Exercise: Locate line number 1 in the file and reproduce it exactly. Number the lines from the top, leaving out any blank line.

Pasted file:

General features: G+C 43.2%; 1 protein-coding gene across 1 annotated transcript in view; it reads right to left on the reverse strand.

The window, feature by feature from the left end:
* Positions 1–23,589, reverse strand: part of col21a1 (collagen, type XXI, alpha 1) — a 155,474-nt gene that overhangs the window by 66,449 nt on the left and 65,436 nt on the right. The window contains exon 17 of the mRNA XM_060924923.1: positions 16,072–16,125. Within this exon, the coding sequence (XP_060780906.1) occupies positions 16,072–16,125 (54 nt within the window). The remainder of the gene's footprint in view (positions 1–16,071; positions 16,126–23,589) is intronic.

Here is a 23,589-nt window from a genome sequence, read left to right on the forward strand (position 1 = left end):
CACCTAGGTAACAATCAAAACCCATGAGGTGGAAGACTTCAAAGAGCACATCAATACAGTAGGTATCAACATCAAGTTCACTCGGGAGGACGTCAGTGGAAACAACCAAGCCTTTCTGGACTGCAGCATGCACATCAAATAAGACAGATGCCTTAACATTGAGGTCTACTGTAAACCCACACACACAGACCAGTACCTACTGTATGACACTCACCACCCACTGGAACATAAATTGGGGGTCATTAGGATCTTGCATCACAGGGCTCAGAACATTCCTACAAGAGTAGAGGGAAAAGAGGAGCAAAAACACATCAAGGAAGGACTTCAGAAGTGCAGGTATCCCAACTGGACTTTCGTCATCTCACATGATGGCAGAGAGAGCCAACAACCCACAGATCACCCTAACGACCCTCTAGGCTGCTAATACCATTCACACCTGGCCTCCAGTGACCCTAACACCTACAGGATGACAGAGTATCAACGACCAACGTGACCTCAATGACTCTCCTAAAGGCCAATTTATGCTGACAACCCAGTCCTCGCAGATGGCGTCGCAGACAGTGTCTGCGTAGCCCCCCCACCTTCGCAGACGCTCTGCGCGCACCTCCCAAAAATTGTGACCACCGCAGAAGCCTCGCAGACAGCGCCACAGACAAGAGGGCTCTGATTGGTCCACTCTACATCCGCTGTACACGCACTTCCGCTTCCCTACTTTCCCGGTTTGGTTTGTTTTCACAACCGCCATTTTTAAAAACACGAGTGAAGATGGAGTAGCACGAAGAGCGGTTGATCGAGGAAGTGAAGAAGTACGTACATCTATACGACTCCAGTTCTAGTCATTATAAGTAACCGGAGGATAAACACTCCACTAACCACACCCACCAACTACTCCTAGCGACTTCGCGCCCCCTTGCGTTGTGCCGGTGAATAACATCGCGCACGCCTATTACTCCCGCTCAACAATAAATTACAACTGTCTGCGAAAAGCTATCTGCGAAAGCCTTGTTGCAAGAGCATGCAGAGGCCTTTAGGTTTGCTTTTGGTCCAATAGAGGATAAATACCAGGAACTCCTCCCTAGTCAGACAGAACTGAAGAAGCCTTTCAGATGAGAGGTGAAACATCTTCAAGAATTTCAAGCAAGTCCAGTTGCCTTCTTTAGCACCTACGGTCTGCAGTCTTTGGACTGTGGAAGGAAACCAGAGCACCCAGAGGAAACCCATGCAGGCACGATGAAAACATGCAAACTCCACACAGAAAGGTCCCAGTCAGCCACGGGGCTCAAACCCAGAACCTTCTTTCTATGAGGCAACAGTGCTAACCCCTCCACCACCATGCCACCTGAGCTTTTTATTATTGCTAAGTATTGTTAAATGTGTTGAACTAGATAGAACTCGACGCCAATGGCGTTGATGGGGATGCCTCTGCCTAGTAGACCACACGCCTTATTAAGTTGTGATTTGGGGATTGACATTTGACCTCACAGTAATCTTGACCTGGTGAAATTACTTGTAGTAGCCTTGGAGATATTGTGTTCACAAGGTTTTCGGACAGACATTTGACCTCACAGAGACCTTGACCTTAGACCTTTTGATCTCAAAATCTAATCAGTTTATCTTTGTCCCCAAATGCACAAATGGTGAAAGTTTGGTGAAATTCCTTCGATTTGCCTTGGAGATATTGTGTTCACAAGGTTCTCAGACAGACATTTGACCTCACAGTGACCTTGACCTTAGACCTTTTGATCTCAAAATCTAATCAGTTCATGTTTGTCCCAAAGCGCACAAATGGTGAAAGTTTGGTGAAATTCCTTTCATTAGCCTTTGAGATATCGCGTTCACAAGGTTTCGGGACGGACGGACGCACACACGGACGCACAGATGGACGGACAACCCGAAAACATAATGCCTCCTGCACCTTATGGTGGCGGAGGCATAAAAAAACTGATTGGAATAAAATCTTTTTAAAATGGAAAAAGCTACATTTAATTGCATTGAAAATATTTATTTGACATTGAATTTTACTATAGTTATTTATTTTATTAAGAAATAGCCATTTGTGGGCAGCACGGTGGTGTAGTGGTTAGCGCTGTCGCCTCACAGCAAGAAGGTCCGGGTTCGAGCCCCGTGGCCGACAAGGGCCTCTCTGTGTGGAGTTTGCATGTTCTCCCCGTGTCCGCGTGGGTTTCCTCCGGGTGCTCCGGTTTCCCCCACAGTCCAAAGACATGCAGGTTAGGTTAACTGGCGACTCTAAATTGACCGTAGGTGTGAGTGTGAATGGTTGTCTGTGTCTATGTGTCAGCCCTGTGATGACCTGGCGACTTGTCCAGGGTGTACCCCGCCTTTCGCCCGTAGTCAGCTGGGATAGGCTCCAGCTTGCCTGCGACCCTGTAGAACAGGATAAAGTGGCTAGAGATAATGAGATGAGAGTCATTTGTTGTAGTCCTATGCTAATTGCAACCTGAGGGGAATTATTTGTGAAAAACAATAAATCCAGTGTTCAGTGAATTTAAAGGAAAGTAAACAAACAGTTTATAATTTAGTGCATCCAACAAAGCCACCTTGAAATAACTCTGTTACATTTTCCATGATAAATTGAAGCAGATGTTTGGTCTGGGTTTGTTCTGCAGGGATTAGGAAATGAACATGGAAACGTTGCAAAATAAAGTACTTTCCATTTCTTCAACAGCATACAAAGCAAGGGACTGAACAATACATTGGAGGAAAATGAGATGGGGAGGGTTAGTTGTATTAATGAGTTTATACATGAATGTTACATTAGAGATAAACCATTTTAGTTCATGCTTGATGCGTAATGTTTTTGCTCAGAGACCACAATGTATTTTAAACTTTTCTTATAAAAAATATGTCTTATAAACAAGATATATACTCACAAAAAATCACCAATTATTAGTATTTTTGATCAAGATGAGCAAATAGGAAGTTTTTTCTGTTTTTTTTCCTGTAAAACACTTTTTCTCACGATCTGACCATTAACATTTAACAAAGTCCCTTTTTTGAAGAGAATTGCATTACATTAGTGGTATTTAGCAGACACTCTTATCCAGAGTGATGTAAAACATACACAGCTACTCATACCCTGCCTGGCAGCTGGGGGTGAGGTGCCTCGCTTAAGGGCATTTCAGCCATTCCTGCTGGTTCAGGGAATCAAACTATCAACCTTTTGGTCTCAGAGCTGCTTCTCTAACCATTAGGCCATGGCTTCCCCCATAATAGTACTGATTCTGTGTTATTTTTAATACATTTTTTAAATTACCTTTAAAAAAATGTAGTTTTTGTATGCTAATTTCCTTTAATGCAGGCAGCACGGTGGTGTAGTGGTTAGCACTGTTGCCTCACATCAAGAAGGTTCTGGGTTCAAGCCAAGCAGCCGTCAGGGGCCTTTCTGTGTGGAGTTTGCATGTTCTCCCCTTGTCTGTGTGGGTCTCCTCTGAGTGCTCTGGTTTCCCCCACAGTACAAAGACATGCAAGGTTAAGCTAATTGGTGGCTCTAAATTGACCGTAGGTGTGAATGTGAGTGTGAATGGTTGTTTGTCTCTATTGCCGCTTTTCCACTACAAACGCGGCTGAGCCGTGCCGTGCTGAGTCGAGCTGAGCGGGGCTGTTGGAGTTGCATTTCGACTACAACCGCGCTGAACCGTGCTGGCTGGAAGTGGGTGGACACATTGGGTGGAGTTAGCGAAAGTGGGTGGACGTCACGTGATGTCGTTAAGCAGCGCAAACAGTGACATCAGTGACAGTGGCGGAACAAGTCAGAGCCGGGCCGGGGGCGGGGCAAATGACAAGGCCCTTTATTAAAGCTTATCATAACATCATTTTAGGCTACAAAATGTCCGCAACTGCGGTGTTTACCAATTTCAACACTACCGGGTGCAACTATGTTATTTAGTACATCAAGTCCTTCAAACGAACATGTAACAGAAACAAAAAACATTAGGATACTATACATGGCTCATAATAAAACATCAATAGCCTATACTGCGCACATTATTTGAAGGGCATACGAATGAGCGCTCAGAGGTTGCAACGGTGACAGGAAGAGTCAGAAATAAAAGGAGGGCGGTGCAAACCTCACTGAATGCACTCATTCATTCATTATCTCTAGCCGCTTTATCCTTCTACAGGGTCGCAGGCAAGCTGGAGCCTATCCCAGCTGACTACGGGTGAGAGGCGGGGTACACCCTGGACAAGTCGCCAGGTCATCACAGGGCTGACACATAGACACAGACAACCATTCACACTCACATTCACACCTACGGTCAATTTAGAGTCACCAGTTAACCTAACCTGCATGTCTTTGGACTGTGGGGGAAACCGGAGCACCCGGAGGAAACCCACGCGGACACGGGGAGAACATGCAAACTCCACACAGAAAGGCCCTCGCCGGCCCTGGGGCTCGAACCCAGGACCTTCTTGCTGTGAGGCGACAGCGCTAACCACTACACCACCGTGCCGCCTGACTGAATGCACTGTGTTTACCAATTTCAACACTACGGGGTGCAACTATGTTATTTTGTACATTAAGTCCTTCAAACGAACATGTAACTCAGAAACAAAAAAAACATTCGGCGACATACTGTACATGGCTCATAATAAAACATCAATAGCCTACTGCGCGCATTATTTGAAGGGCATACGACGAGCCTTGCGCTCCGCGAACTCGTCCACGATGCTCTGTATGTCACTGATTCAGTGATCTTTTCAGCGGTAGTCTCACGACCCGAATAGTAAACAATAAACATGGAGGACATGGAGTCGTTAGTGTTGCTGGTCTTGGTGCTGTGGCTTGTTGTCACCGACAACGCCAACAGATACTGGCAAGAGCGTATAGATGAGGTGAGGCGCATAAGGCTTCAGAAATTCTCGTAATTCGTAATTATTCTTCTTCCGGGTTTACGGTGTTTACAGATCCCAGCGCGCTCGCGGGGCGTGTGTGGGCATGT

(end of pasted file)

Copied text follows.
General features: G+C 43.2%; 1 protein-coding gene across 1 annotated transcript in view; it reads right to left on the reverse strand.